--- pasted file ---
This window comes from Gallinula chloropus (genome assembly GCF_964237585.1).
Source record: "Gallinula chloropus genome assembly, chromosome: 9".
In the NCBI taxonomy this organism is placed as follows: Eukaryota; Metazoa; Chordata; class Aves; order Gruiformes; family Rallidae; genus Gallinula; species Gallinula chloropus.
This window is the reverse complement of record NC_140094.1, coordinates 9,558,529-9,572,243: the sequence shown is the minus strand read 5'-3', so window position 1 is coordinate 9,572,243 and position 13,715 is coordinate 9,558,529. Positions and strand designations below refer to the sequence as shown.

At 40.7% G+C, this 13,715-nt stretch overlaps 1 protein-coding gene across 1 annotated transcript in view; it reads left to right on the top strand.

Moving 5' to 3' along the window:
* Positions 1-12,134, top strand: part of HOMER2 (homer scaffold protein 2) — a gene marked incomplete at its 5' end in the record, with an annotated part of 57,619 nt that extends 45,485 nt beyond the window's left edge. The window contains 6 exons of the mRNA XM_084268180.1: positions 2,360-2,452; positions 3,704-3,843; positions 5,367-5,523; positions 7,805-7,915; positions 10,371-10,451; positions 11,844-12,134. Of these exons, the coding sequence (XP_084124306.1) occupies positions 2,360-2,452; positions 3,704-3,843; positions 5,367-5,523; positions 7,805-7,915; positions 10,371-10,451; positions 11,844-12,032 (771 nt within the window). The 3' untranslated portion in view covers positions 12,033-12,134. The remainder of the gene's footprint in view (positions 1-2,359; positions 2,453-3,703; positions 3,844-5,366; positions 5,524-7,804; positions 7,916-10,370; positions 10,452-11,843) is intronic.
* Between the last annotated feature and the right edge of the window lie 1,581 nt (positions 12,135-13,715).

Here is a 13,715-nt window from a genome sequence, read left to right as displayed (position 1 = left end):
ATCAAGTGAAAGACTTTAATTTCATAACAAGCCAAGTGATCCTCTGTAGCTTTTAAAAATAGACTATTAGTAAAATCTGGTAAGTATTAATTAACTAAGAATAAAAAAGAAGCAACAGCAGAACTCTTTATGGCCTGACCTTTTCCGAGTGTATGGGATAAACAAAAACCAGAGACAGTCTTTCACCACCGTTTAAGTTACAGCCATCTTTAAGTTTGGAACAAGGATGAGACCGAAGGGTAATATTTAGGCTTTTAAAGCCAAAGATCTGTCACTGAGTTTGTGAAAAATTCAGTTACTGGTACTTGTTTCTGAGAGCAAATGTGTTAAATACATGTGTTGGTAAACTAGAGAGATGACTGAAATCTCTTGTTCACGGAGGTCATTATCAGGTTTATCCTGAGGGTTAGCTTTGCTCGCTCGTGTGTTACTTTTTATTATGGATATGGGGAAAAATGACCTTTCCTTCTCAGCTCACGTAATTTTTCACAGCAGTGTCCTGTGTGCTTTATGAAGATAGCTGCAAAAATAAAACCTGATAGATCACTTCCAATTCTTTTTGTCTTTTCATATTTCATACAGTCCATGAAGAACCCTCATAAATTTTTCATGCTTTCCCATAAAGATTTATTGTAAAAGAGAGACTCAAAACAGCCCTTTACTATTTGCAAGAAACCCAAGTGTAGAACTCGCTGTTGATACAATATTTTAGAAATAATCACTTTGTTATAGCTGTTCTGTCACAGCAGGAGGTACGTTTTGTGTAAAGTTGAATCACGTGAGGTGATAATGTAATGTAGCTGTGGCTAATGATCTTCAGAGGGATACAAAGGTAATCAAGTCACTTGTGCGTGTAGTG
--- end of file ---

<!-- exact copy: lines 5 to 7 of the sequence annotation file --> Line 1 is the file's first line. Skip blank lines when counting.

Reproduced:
At 40.7% G+C, this 13,715-nt stretch overlaps 1 protein-coding gene across 1 annotated transcript in view; it reads left to right on the top strand.

Moving 5' to 3' along the window:
* Positions 1-12,134, top strand: part of HOMER2 (homer scaffold protein 2) — a gene marked incomplete at its 5' end in the record, with an annotated part of 57,619 nt that extends 45,485 nt beyond the window's left edge. The window contains 6 exons of the mRNA XM_084268180.1: positions 2,360-2,452; positions 3,704-3,843; positions 5,367-5,523; positions 7,805-7,915; positions 10,371-10,451; positions 11,844-12,134. Of these exons, the coding sequence (XP_084124306.1) occupies positions 2,360-2,452; positions 3,704-3,843; positions 5,367-5,523; positions 7,805-7,915; positions 10,371-10,451; positions 11,844-12,032 (771 nt within the window). The 3' untranslated portion in view covers positions 12,033-12,134. The remainder of the gene's footprint in view (positions 1-2,359; positions 2,453-3,703; positions 3,844-5,366; positions 5,524-7,804; positions 7,916-10,370; positions 10,452-11,843) is intronic.